Cover

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Title Page, Copyright, Dedication

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Contents

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pp. vii-viii

Tables and Figures

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pp. ix-x

Acknowledgments

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pp. xi-xiv

Acronyms, Abbreviations, and Terms

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pp. xv-xviii

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Introduction

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pp. 1-18

Haken no Hinkaku (Haken’s Dignity), a popular Japanese TV drama that aired in 2007, portrayed the work life of female dispatched workers (or haken shain). Dispatched workers are a new sort of worker in Japan, hired on short-term employment contracts and through private employment agencies. As the TV drama illustrated, an increasing proportion of the female clerical workforce in the Japanese labor market has been staffed by non-regular workers, such as dispatched...

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1. Japanese and Korean Labor Markets and Social Protections in Comparative Perspective

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pp. 19-45

During the 1990s and 2000s, Japan and Korea promoted labor market reforms that differed substantially from those of other advanced industrialized countries, and despite being a somewhat similar pair of market economies in many important ways, they approached labor market reform with two different strategies and with two dissimilar sets of consequences. This chapter elaborates three key...

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2. The Politics of Labor Market Reform in Hard Times

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pp. 46-66

That countries adopt diverging paths of labor market reform raises an important question for policy makers as well as scholars, considering the frequency of global and national economic crises around the world and the necessity of reform for economic adjustment. This chapter focuses on the institutional arrangements of the labor market to explain the political process and outcome...

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3. The Institutional Origins of the Labor Market and Social Protections in Japan and Korea

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pp. 67-83

Japanese and Korean labor markets and social protections were established during the period of rapid industrialization.1 Although this book does not focus exclusively on the path-dependent institutional trajectory of labor market reform, it is still important to examine the conditions under which certain labor market and social protections were introduced because these institutional arrangements...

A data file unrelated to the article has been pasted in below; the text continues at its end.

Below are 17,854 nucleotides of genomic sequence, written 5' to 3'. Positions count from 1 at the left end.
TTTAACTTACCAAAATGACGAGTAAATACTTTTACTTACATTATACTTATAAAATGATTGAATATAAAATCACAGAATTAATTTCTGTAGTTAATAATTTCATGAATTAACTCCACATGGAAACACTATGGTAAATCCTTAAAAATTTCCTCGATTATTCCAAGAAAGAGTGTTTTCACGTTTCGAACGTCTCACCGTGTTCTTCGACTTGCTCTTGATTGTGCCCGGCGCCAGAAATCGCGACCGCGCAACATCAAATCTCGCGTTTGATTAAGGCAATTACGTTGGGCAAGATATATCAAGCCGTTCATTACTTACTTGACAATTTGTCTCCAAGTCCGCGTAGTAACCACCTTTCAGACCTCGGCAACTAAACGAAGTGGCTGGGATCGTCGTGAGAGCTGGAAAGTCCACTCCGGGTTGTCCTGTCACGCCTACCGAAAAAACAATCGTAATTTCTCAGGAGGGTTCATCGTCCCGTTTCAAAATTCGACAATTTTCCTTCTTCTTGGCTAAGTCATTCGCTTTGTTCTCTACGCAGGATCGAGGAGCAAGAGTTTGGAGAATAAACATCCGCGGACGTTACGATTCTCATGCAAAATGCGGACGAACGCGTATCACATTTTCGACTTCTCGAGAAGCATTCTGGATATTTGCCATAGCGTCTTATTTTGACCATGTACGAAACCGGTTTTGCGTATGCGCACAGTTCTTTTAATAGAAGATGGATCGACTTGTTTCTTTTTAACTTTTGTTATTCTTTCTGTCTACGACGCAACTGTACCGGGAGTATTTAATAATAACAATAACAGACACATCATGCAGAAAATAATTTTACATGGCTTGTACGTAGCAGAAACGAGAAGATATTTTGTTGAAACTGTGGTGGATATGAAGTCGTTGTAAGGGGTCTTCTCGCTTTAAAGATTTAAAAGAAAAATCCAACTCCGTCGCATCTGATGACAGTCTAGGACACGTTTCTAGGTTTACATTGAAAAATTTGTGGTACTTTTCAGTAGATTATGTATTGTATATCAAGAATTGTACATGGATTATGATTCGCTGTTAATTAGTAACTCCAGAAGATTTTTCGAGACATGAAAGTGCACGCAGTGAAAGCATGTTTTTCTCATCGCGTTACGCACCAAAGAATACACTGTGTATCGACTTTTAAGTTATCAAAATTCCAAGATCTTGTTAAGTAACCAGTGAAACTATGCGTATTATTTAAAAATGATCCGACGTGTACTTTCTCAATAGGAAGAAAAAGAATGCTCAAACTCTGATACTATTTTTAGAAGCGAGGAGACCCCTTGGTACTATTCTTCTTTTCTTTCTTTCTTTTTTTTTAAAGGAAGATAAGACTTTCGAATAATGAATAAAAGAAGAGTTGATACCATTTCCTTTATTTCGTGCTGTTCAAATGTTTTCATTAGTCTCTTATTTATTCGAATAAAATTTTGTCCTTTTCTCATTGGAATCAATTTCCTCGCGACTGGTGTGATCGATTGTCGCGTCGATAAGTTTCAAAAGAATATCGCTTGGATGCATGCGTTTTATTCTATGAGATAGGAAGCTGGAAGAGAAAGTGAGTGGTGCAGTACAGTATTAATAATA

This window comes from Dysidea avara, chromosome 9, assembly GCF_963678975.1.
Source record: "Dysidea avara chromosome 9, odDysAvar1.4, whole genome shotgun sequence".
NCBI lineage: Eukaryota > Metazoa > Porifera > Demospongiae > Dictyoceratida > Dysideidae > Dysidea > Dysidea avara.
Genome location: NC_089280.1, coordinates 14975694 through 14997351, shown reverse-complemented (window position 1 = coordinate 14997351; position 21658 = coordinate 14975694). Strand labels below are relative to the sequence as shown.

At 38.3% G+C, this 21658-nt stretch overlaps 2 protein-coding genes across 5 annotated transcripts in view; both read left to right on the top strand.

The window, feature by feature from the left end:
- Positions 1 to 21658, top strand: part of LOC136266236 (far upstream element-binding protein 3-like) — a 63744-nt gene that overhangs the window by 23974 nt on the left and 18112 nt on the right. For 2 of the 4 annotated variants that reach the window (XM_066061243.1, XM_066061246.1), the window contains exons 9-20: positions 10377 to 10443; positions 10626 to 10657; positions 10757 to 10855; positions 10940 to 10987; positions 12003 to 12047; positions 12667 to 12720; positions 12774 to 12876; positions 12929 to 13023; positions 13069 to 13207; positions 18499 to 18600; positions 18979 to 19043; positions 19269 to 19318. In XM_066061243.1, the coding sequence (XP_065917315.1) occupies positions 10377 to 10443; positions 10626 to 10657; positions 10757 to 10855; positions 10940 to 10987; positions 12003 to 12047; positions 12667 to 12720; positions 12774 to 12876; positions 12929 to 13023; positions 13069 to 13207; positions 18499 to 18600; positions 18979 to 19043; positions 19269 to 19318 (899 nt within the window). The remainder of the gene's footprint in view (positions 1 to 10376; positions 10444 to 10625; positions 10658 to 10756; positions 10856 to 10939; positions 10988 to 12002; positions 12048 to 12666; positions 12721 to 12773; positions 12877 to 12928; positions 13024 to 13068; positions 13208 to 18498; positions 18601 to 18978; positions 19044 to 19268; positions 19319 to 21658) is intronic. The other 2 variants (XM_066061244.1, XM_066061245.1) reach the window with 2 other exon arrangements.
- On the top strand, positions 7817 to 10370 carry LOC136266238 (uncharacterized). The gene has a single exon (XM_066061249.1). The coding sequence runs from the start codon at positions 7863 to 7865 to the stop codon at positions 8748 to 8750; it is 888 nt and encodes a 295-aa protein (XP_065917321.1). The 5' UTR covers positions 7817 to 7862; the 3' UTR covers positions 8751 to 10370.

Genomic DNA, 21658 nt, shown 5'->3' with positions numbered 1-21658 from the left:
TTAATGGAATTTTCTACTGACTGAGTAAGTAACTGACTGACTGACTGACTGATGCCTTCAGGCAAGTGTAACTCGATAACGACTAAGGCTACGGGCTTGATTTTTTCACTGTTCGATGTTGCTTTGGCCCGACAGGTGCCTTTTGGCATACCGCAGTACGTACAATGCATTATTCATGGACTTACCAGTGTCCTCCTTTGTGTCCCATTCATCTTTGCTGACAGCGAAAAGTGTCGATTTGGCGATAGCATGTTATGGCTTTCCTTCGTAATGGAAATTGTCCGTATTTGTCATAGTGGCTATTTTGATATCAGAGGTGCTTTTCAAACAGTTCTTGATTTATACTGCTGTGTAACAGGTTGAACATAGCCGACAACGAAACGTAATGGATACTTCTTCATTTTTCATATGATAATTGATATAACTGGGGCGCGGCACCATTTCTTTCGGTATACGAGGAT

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4. Japan: Liberalization for Outsiders, Protection for Insiders

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pp. 84-118

The 1990s were a critical turning point for Japan, a country whose economic system was centered on the nonmarket-based strategic coordination of capitalism.1 After the bursting of the asset bubble in the early 1990s, the Japanese economy plunged into a protracted recession and its state-led developmental strategy combined with nonmarket-based strategic coordination, long seen as...

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5. Korea: Liberalization for All, Except for Chaebo˘l Workers

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pp. 119-161

In the wake of the 1987 democratic transition and the 1997 Asian financial crisis, Korea promoted a series of labor market reforms in order to transform its rigid labor market institutions into more flexible ones.1 Unlike Japan and other CMEs that focused on liberalization of the labor market for outsiders, Korea prioritized comprehensive reform for all workers. Ironically, this comprehensive...

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Conclusion

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pp. 162-178

During the past few decades, labor market reform has been one of the most controversial political agendas in advanced industrialized countries afflicted with economic downturns, high unemployment rates, intense market competition, and de-industrialization. Policy makers have considered labor market reform—represented by deregulation and liberalization of rules and regulations...

Notes

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pp. 179-200

References

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pp. 201-222

Index

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pp. 223-230